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Kangarhcuse

pine as a charoal or such

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With coal and propane being a fossil fuel. What if all the left over pine Christmas trees be stripped and have a way to bake out the moisture. I live between 5 large Developments all of the people barely get there trees to the curb. Does anyone have ideas the best way to cure and how hard it may be to char the main tree stalk. Example they be cut to 4 or 6 inch logs then split .. plus i believe my lean too will store this pine poles untill spring..

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There are many ways to go about making charcoal,  several guys have posted retorts  the they are really happy with.  Do a google search that includes making charcoal and Iforgeiron,  you might be surprised at all your options.

 

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You can make charcoal from most any wood but it's not something to just dive into and pine can be pretty pitchy so it can be like gasoline on a stick. Besides, most farmed Christmas trees sold in the US aren't "pine" Fir is (I THINK) more popular for a number of reasons.

Regardless the type of wood you use is less important than most think old pallets make excellent charcoal and any outfit building houses has dumpster loads of scrap. What's more important than available wood is safety and legality. You really need to do some research and determine fire codes, legal liability, insurance, etc.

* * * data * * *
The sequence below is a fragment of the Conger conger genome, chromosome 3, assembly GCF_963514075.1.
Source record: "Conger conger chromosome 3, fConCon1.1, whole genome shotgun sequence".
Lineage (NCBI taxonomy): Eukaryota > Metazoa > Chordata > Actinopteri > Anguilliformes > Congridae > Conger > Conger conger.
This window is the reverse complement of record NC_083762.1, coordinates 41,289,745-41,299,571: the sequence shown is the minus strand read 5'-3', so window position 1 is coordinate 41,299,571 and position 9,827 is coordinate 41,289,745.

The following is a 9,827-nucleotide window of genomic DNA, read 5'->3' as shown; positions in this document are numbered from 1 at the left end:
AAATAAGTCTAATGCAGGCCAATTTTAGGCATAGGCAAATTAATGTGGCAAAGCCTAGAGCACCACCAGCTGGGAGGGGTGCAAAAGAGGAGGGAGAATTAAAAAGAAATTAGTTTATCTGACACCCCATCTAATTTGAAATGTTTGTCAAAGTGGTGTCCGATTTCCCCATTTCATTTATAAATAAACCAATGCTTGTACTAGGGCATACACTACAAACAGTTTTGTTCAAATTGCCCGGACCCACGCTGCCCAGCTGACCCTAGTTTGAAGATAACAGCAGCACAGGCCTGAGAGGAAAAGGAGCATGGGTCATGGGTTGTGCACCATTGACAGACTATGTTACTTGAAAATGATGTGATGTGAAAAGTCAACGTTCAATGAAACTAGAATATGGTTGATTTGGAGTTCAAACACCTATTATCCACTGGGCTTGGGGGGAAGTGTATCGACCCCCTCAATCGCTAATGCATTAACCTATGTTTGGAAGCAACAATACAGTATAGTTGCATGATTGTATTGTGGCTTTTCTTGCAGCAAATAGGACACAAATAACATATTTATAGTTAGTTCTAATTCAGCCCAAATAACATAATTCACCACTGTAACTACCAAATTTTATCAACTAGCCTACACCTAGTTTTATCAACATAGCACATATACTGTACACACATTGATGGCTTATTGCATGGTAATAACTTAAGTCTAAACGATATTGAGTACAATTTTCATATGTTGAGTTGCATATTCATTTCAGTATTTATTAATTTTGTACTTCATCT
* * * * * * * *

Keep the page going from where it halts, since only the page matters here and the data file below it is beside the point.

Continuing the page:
Frosty The Lucky.

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Ok so a pile of pallot slacks saved would work faster or complete the job.i just have an odd forge i should get pics soon depending on snow fall.  Also from what was mentioned xmas trees are not pine. So  it would be better off leaving this wood for fires or mulch.:(

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Ok my friend, the "stalks" are called trunks. If you would like to use these for charcoal you will want them cut into lenghts you can split if using any of the more conventional charcoal making methods. Drying out time is not completly nessesary, it will just mean more fuel used, more of everything that is bad about charcoal making. Hardwood ( most pallets) will make better charcoal than pine and (if its a soft wood) fir. Charcoal can be made in the forge.

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What's faster about using pallets is prep time, it's already planked and dry so all you need do is make it small enough to fit the retort. Using green wood, especially fast growing evergreens like Christmas trees you need to cut it, split it and dry it. Even then it's pitchy wood so it's trickier to coal.

Soft wood makes fine forge fuel it's just not as dense as hardwoods. That means it's more porous so there is less fuel energy per volume, say BTUs per CU/FT. Being more porous means there is more surface available for chemistry like oxidization. It burns faster releasing heat faster. This means the absolute temp in the fire is higher.

Hardwood charcoal is called better because it's denser or heaver per cubic foot and pure carbon is pure carbon. With less surface available for chemistry it burns slower and at a little less absolute temperature. It lasts longer though. Is it better? Depends on how you measure better.